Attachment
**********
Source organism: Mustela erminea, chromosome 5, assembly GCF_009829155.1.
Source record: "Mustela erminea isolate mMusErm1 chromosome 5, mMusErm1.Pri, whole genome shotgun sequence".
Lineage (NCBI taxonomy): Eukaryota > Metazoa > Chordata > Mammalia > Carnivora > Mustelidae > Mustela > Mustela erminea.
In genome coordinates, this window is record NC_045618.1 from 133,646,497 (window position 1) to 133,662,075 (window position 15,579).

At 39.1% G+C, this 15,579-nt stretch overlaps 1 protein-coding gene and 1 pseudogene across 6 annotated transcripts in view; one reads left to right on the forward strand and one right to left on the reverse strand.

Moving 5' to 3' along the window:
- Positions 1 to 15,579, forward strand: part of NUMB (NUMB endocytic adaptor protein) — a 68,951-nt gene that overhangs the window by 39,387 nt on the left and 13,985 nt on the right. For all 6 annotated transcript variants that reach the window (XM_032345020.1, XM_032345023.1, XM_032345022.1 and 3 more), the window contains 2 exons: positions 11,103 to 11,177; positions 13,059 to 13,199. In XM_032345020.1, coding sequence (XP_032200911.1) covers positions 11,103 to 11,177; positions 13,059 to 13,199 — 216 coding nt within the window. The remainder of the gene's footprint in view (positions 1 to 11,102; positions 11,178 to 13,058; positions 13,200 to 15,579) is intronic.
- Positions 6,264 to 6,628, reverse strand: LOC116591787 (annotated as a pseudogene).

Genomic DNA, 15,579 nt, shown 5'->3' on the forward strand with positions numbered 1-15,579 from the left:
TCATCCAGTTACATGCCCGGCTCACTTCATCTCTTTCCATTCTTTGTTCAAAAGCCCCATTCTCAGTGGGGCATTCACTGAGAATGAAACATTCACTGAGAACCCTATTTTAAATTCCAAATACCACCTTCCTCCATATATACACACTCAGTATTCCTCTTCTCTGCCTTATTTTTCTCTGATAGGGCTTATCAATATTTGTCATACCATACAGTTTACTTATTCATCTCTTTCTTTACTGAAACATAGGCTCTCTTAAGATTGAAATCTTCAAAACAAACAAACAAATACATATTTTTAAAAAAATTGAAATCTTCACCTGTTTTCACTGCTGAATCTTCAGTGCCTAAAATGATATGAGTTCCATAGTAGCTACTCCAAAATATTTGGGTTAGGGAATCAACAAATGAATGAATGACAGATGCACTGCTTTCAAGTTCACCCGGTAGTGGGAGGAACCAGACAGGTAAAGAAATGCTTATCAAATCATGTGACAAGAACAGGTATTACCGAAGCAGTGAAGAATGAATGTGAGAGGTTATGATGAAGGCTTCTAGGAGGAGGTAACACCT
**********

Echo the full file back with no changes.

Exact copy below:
Source organism: Mustela erminea, chromosome 5, assembly GCF_009829155.1.
Source record: "Mustela erminea isolate mMusErm1 chromosome 5, mMusErm1.Pri, whole genome shotgun sequence".
Lineage (NCBI taxonomy): Eukaryota > Metazoa > Chordata > Mammalia > Carnivora > Mustelidae > Mustela > Mustela erminea.
In genome coordinates, this window is record NC_045618.1 from 133,646,497 (window position 1) to 133,662,075 (window position 15,579).

At 39.1% G+C, this 15,579-nt stretch overlaps 1 protein-coding gene and 1 pseudogene across 6 annotated transcripts in view; one reads left to right on the forward strand and one right to left on the reverse strand.

Moving 5' to 3' along the window:
- Positions 1 to 15,579, forward strand: part of NUMB (NUMB endocytic adaptor protein) — a 68,951-nt gene that overhangs the window by 39,387 nt on the left and 13,985 nt on the right. For all 6 annotated transcript variants that reach the window (XM_032345020.1, XM_032345023.1, XM_032345022.1 and 3 more), the window contains 2 exons: positions 11,103 to 11,177; positions 13,059 to 13,199. In XM_032345020.1, coding sequence (XP_032200911.1) covers positions 11,103 to 11,177; positions 13,059 to 13,199 — 216 coding nt within the window. The remainder of the gene's footprint in view (positions 1 to 11,102; positions 11,178 to 13,058; positions 13,200 to 15,579) is intronic.
- Positions 6,264 to 6,628, reverse strand: LOC116591787 (annotated as a pseudogene).

Genomic DNA, 15,579 nt, shown 5'->3' on the forward strand with positions numbered 1-15,579 from the left:
TCATCCAGTTACATGCCCGGCTCACTTCATCTCTTTCCATTCTTTGTTCAAAAGCCCCATTCTCAGTGGGGCATTCACTGAGAATGAAACATTCACTGAGAACCCTATTTTAAATTCCAAATACCACCTTCCTCCATATATACACACTCAGTATTCCTCTTCTCTGCCTTATTTTTCTCTGATAGGGCTTATCAATATTTGTCATACCATACAGTTTACTTATTCATCTCTTTCTTTACTGAAACATAGGCTCTCTTAAGATTGAAATCTTCAAAACAAACAAACAAATACATATTTTTAAAAAAATTGAAATCTTCACCTGTTTTCACTGCTGAATCTTCAGTGCCTAAAATGATATGAGTTCCATAGTAGCTACTCCAAAATATTTGGGTTAGGGAATCAACAAATGAATGAATGACAGATGCACTGCTTTCAAGTTCACCCGGTAGTGGGAGGAACCAGACAGGTAAAGAAATGCTTATCAAATCATGTGACAAGAACAGGTATTACCGAAGCAGTGAAGAATGAATGTGAGAGGTTATGATGAAGGCTTCTAGGAGGAGGTAACACCT